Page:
One of the more interesting topics of discussion at the Northwest Chocolate Festival was the difficulty for chocolate makers to get high quality cacao beans. Unfortunately, the quality problem was not due to any single cause. The primary issue, though, seemed to be the existing structure of financial compensation for farming cacao.
Nearly all cacao is sold based on commodity exchange market prices per metric ton (or tonne) of beans (recently around $2700), with a premium of $0 to $160 per ton based on origin. However, in the cacao market, the premium is not based on quality, but rather on consistency. Thus, traditionally high volume and low-quality cacao bean markets such as the Ivory Coast and Ghana are given the highest $160 premium.
As I explained in Chocolate Labeling Revisited, Fair Trade typically only adds about 5% to the price, and again such deals do not consider the quality of the cacao beans. The beans are simply a commodity.
Thus, the typical financial incentive for cacao farmers is simply to produce as much as possible, regardless of the bean quality.
So, what's a farmer to do when a hybrid cacao comes along that is twice as productive as their existing trees? CCN51 is such a hybrid, and it seems to make financial sense to plant it. When some disastrous weather ruined large numbers of cacao trees in Ecuador in 1997-98, many farmers replanted with CCN51. Planted near other cacao, cross-pollination occurs with existing trees. Touted as twice as productive with the same quality, CCN51 lives up to the former, but fails at the latter. It is now prevalent in Ecuador, Peru, and Colombia, and there are new hybrids on the horizon that may increase yields by a factor of four over heirloom cacao.
Not only does CCN51 cacao have worse flavor than heirloom cacao, but it also has different fermentation times and destabilizes the land. CCN51 requires a longer fermentation time than the heirloom cacao with which it is often grown, fermented and dried. As a result, something has to suffer: the CCN51 ends up underfermented, the heirloom cacao overfermented, or sometimes both!
The biggest problem for the farmer, though, is that the higher productivity of CCN51 has a cost: it depletes the soil after about 8 years. Much of the extra income from CCN51 then needs to be spent on fertilizing (and that can be especially problematic for less accessible farms) and organic homeostasis is over.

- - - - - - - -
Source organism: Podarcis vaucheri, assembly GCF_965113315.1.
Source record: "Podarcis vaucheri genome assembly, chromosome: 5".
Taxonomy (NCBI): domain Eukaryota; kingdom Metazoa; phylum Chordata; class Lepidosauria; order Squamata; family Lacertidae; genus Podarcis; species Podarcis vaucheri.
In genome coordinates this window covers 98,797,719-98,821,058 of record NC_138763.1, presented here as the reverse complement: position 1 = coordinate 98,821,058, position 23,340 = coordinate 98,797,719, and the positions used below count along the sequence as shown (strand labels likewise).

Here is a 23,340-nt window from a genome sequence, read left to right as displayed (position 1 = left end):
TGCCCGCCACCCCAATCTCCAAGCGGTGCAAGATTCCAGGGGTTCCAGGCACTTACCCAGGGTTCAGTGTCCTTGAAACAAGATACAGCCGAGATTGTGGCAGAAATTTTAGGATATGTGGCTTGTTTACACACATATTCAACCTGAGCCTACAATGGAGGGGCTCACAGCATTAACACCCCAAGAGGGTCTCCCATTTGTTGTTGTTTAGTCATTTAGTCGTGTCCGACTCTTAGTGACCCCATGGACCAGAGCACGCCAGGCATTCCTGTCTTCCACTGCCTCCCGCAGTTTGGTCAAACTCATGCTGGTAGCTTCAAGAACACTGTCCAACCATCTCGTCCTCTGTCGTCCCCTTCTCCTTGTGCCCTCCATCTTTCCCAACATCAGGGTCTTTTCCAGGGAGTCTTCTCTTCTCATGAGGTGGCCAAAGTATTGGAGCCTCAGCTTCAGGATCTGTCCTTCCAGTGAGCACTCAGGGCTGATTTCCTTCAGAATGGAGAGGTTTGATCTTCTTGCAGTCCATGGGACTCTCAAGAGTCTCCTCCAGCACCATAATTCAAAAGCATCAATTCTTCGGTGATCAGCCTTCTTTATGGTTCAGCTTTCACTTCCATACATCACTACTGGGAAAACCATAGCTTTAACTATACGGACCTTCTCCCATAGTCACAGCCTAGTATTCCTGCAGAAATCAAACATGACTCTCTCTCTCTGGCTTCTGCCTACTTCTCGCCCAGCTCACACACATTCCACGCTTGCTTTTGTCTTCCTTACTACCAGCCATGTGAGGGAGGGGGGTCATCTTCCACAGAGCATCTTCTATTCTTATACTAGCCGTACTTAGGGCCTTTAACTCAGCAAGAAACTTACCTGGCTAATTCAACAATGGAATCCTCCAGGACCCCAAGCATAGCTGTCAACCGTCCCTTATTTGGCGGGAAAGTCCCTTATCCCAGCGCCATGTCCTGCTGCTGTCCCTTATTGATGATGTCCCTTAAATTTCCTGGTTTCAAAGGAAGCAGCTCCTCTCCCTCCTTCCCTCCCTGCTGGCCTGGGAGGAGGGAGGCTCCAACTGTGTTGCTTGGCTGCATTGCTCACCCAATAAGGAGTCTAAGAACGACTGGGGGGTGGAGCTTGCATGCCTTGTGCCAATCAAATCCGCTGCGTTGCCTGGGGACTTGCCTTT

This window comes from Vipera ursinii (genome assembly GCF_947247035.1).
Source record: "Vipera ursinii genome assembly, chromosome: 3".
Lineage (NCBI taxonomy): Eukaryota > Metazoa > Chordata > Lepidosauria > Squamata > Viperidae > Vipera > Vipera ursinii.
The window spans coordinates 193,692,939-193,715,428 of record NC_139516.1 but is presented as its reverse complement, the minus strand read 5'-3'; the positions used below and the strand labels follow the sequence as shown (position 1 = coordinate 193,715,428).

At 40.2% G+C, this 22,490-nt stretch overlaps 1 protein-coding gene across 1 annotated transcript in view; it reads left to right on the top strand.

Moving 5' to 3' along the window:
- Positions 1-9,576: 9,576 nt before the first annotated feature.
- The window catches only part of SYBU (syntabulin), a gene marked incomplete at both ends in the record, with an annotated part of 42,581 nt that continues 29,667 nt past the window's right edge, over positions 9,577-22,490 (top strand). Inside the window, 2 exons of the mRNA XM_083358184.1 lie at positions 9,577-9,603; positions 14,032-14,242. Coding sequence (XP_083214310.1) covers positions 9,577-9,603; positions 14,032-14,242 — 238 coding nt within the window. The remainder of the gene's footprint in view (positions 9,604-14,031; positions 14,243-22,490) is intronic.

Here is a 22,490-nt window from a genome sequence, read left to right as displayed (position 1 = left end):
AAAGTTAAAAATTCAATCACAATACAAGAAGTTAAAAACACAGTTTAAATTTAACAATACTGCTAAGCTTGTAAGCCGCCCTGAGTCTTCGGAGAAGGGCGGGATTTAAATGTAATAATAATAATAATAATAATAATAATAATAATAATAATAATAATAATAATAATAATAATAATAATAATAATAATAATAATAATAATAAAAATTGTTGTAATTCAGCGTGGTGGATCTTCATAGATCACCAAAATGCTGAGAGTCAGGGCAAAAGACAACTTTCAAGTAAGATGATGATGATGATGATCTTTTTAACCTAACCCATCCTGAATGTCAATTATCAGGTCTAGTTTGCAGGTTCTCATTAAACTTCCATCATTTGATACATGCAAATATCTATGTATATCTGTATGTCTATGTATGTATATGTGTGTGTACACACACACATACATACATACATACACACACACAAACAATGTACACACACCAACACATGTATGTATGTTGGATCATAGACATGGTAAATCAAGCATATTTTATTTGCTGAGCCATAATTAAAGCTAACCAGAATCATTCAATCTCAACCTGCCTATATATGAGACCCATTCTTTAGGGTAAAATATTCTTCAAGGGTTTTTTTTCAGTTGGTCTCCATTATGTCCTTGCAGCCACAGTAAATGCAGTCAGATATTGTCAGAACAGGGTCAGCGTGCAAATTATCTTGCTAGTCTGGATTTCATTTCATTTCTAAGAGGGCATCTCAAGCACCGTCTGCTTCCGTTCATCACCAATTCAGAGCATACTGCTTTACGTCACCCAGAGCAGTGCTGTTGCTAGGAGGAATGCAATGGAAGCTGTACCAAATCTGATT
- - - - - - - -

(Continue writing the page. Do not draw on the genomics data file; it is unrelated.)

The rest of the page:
Once artisan chocolate makers find great cacao beans, they pay a much higher premium to ensure they get the beans they want. Chuao and Porcelana beans typically cost around 400% of the market price for generic cacao.
At those prices, farmers can earn a good living with lower yield cacao. However, even most other quality cacao is sold for much less, and the lower prices may not be sufficient to incentivize farmers to continue to grow heirloom cacao. Alternatives include planting higher yielding cacao, growing other crops instead of cacao, or quitting farming altogether. On many farms, other crops, such as plantains, are already grown alongside cacao.
Fermentation and Drying
Great genetic heritage alone, though, isn't sufficient for getting quality beans. The cacao beans must be properly fermented and dried as well. Many makers are actively involved with the process and help educate their suppliers to improve fermentation and drying of their cacao beans. The chocolate experts at the Northwest Chocolate Festival were generally positive that improvements in fermentation and drying are occurring throughout the industry, even with mainstream cacao.
Of course, cacao farmers are not motivated solely by money. As a general rule, they love their farms and care about their trees. However, when financial incentives are aligned against growing quality cacao and instead encourage increasing yields, it is more difficult for heirloom cacao farmers to make a decent living.